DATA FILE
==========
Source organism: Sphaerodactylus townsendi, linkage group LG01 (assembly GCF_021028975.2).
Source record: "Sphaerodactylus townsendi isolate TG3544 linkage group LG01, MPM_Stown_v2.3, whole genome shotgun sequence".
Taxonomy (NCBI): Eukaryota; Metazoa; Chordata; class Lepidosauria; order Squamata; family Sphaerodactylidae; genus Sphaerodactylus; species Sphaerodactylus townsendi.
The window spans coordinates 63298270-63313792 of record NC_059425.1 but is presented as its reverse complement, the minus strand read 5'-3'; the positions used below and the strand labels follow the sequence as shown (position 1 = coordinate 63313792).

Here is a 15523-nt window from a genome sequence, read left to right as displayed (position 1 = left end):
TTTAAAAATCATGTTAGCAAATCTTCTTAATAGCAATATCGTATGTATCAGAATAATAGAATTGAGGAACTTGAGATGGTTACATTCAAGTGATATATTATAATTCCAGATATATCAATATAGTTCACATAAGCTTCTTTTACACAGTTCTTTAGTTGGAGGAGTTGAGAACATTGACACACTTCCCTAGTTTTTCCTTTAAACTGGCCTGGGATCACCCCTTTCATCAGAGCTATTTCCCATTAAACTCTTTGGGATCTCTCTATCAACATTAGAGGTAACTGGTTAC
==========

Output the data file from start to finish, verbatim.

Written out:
Source organism: Sphaerodactylus townsendi, linkage group LG01 (assembly GCF_021028975.2).
Source record: "Sphaerodactylus townsendi isolate TG3544 linkage group LG01, MPM_Stown_v2.3, whole genome shotgun sequence".
Taxonomy (NCBI): Eukaryota; Metazoa; Chordata; class Lepidosauria; order Squamata; family Sphaerodactylidae; genus Sphaerodactylus; species Sphaerodactylus townsendi.
The window spans coordinates 63298270-63313792 of record NC_059425.1 but is presented as its reverse complement, the minus strand read 5'-3'; the positions used below and the strand labels follow the sequence as shown (position 1 = coordinate 63313792).

Here is a 15523-nt window from a genome sequence, read left to right as displayed (position 1 = left end):
TTTAAAAATCATGTTAGCAAATCTTCTTAATAGCAATATCGTATGTATCAGAATAATAGAATTGAGGAACTTGAGATGGTTACATTCAAGTGATATATTATAATTCCAGATATATCAATATAGTTCACATAAGCTTCTTTTACACAGTTCTTTAGTTGGAGGAGTTGAGAACATTGACACACTTCCCTAGTTTTTCCTTTAAACTGGCCTGGGATCACCCCTTTCATCAGAGCTATTTCCCATTAAACTCTTTGGGATCTCTCTATCAACATTAGAGGTAACTGGTTAC